Surveillance for jugular venous thrombosis in astronauts

James Pavela, Ashot Sargsyan, Deepak Bedi, Aaron Everson, Jacqueline Charvat, Sara Mason, Benjamin Johansen, Karina Marshall-Goebel, Sarah Mercaldo, Ronak Shah, Stephan Moll

Research output: Contribution to journalArticlepeer-review


Background: Thrombosis of the left internal jugular vein in an astronaut aboard the International Space Station was recently described, incidentally discovered during a research study of blood flow in neck veins in microgravity. Given this event, and the high incidence of flow abnormalities, the National Aeronautics and Space Administration (NASA) instituted an occupational surveillance program to evaluate astronauts for venous thrombosis. Methods: Duplex ultrasound of the bilateral internal jugular veins was conducted on all NASA astronauts terrestrially, and at three points during spaceflight. Respiratory maneuvers were performed. Images were analyzed for thrombosis and certain hemodynamic characteristics, including peak velocity and degree of echogenicity. Results: Eleven astronauts were evaluated with matching terrestrial and in-flight ultrasounds. No thrombosis was detected. Compared to terrestrial ultrasound measurements, in-flight peak velocity was reduced and lowest in the left. Six of 11 astronauts had mild–moderate echogenicity in the left internal jugular vein during spaceflight, but none had more than mild echogenicity in the right internal jugular vein. Two astronauts developed retrograde blood flow in the left internal jugular vein. Conclusions: Abnormal flow characteristics in microgravity, most prominent in the left internal jugular vein, may signal an increased risk for thrombus formation in some individuals.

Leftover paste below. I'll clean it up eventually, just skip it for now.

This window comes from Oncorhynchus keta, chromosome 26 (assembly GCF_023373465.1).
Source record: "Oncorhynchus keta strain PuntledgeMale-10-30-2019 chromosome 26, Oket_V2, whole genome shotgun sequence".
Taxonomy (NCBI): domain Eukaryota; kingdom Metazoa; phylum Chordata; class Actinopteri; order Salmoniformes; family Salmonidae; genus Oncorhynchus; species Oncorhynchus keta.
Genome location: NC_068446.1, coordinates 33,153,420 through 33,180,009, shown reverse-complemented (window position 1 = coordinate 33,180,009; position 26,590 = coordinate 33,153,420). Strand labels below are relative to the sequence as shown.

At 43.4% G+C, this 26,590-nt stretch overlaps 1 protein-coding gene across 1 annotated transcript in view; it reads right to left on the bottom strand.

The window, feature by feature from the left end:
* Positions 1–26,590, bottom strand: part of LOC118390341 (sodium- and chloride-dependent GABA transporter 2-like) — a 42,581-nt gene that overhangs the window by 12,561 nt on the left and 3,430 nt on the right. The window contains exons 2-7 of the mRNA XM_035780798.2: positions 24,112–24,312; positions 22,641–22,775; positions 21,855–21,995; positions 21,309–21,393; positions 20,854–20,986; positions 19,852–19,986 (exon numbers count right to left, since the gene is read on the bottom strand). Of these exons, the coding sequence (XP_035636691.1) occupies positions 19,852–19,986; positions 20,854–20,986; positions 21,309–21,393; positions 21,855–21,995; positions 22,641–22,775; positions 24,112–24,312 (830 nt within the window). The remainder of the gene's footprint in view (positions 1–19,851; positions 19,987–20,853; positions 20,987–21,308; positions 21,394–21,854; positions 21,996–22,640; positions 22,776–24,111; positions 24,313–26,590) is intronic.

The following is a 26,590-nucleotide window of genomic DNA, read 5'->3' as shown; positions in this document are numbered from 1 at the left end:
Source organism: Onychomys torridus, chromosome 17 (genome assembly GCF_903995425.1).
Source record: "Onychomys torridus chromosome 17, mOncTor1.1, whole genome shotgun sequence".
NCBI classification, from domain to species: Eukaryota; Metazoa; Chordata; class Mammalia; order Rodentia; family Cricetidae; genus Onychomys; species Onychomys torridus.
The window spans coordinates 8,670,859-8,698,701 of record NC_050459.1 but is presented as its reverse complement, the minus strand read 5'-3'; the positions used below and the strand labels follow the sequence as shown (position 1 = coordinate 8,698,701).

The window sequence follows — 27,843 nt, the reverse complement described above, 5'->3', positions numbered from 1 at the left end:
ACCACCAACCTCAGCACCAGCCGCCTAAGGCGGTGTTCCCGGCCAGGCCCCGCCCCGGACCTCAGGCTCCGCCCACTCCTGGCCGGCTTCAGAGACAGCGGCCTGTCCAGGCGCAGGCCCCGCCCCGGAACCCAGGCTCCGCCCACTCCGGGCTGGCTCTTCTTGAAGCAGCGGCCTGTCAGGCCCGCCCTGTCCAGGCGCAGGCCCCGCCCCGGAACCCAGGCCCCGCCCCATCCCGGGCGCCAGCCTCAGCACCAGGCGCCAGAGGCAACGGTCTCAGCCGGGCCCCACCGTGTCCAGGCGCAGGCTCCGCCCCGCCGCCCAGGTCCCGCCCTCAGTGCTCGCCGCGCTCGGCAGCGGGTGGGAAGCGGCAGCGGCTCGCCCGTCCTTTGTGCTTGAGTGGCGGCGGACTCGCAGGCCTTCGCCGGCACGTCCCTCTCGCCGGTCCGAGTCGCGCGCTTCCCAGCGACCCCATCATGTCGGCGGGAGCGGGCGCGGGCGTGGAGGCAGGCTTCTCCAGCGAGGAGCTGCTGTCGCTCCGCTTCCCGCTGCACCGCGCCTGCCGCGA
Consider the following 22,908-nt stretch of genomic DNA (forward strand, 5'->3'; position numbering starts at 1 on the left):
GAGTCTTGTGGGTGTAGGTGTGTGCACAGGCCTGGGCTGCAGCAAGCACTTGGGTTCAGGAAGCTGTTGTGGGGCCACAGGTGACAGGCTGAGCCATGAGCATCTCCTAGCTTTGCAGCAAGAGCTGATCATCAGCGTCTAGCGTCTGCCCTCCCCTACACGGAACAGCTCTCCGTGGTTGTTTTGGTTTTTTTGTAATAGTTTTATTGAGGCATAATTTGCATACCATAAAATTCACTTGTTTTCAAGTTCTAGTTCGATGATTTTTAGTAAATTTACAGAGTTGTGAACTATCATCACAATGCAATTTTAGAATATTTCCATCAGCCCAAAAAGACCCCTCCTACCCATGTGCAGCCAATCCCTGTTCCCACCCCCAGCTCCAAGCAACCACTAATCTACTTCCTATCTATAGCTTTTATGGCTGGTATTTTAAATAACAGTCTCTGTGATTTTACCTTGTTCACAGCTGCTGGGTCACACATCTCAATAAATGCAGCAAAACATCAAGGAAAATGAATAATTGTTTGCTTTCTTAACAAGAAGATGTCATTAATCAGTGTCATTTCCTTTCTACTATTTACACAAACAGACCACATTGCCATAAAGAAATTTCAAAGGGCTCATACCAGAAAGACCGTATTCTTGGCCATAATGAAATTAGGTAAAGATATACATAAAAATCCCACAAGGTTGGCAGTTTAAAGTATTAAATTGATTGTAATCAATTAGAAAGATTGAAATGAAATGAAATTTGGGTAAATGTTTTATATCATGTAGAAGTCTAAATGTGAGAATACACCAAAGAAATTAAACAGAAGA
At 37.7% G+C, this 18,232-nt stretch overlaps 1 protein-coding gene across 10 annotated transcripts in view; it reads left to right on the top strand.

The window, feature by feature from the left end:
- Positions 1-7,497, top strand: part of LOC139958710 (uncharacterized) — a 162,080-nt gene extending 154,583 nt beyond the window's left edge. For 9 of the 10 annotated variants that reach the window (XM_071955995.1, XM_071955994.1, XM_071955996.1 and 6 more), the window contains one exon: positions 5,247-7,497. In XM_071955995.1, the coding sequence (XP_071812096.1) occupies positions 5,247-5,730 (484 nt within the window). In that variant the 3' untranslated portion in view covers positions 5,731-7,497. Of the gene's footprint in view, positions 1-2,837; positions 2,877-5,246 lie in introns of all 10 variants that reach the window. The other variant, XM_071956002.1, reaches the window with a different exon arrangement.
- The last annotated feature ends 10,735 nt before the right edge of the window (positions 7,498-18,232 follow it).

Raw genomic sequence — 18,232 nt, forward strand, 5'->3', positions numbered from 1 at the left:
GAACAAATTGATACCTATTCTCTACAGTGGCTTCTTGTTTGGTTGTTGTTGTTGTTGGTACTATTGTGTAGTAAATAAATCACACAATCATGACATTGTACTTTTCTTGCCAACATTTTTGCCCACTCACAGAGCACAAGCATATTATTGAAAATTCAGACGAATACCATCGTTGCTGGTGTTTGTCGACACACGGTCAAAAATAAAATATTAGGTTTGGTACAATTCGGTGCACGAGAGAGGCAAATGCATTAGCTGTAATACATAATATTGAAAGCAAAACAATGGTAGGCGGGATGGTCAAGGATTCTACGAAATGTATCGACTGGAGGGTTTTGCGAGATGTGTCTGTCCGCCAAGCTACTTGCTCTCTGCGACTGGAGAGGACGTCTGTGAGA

Original languageEnglish (US)
JournalVascular Medicine
StatePublished - Aug 2022
Externally publishedYes


  • aeronautics
  • deep vein thrombosis (DVT)
  • duplex ultrasound
  • microgravity
  • venous physiology

ASJC Scopus subject areas

  • Cardiology and Cardiovascular Medicine


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